This story is the intense and emotional journey of one “transverser” named Cara. Transversers can travel between multiverses, or, alternate versions of our current reality. In their world, 342 different versions of Earth have been found, some very similar and others wildly different from their own. The company Cara works for sends her to these alternate worlds to gather data that can aid their world in all sorts of ways, from the stock market to the natural disasters. The catch is if a Transverser goes to a world where another version of themselves exists/is still alive, it is fatal. Cara has died on all but 8 of the 342 known versions of Earth so she is valuable to her company. Part introspective prose, and part sci-fi thriller adventure, this book is a wild ride where Cara must not only survive, but figure out where she truly belongs.

What I loved:
Much of the book is a reflection on how a combination of our choices and chance can drastically alter the trajectories of our lives. Set in a world where the haves and have nots are separated by a strong wall in the sand, Cara is both an outsider, and an aspiring member of the elite inside the walls, working for the most powerful company in their world. She is a combination of the survival instincts she’s strengthened over the years of her young adult life and fierce ambition. She is determined to have more than what she was given in life, and it’s impossible to not root for her. I loved being inside Cara’s head and discovering the mysteries underlying why she is the way she is. The plot unfolds at a wonderful pace, giving us little hints and clues along the way with a lot of surprises and intense moments. How Cara deals with and faces the trauma of her past is inspiring and so moving.

In addition to Cara’s emotional and physical journey, I also really enjoyed how the world was described in this story. Unlike a lot of adult sci-fi that I read (and like), this story doesn’t dwell on the technical details of the technology, or overexplain every aspect of their world and why it is the way it is. The world-building elements are expertly sprinkled in, just enough to give context when you need it but not bog down the complex emotional and psychological aspects going on in the story. This approach wouldn’t work for some sci-fi, but for Cara’s journey, it absolutely does. It keeps you focused on her instead of the world, which is the way it should be in my opinion.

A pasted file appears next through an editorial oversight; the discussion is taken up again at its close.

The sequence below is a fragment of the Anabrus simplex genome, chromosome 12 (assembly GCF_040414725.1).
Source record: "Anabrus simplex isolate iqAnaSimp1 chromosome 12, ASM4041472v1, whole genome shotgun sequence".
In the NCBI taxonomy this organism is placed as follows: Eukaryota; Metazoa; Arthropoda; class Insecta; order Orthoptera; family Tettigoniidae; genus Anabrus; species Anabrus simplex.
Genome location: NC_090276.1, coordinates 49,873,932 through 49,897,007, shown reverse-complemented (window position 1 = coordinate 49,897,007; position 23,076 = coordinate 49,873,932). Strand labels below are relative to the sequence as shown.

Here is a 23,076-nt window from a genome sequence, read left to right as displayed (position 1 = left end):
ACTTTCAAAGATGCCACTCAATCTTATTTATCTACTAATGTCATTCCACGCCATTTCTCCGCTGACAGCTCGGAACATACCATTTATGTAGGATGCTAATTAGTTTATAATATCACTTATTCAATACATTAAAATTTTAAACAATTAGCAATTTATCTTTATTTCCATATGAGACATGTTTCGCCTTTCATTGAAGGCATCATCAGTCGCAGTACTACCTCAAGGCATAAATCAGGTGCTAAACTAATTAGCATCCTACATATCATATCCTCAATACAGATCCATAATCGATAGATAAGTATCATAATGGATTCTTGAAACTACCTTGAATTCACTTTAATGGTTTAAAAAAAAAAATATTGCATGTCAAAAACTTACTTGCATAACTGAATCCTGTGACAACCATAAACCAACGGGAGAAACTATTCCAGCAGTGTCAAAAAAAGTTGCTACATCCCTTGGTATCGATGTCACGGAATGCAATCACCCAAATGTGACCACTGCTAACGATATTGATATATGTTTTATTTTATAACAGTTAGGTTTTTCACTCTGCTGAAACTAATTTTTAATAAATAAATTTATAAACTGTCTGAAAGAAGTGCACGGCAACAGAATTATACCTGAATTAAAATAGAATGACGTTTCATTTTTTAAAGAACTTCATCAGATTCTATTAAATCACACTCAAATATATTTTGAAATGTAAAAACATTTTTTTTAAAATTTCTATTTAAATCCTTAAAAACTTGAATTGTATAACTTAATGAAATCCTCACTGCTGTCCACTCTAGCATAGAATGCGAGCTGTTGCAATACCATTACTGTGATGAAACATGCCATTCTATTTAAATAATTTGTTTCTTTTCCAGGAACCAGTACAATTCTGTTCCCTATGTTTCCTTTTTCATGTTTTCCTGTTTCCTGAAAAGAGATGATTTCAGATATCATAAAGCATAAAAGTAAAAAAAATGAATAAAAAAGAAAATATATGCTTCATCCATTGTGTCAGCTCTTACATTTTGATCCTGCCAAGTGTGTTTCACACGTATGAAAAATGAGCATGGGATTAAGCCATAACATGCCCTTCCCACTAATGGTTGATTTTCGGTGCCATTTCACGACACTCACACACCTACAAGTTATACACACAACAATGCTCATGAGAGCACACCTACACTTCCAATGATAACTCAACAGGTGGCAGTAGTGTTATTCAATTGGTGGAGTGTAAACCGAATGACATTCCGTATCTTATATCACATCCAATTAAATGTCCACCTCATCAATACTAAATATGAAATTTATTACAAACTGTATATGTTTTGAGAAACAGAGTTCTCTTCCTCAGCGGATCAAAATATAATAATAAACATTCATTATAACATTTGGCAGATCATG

Lastly, I loved the relationships in this novel. There is an F/F slow burn romance that I was cheering for so hard haha But there is also a mentor/mentee relationship that is really beautiful and a complex sister relationship I loved. Each relationship is just as layered and complex as the multiverses Cara visits, all shaped by past experiences, regrets, and hopes for the future. They are each imperfect and perceptions and communications often clouded by biases, privilege, insecurities, and past trauma. Johnson weaves together these elements beautifully and these characters and the world feel vividly real and raw as a result.

Overall, this is not a book for the faint of heart (or for kids). It’s an adult journey, complex and sometimes ugly but also an empowering one that I hope you’ll take with Cara!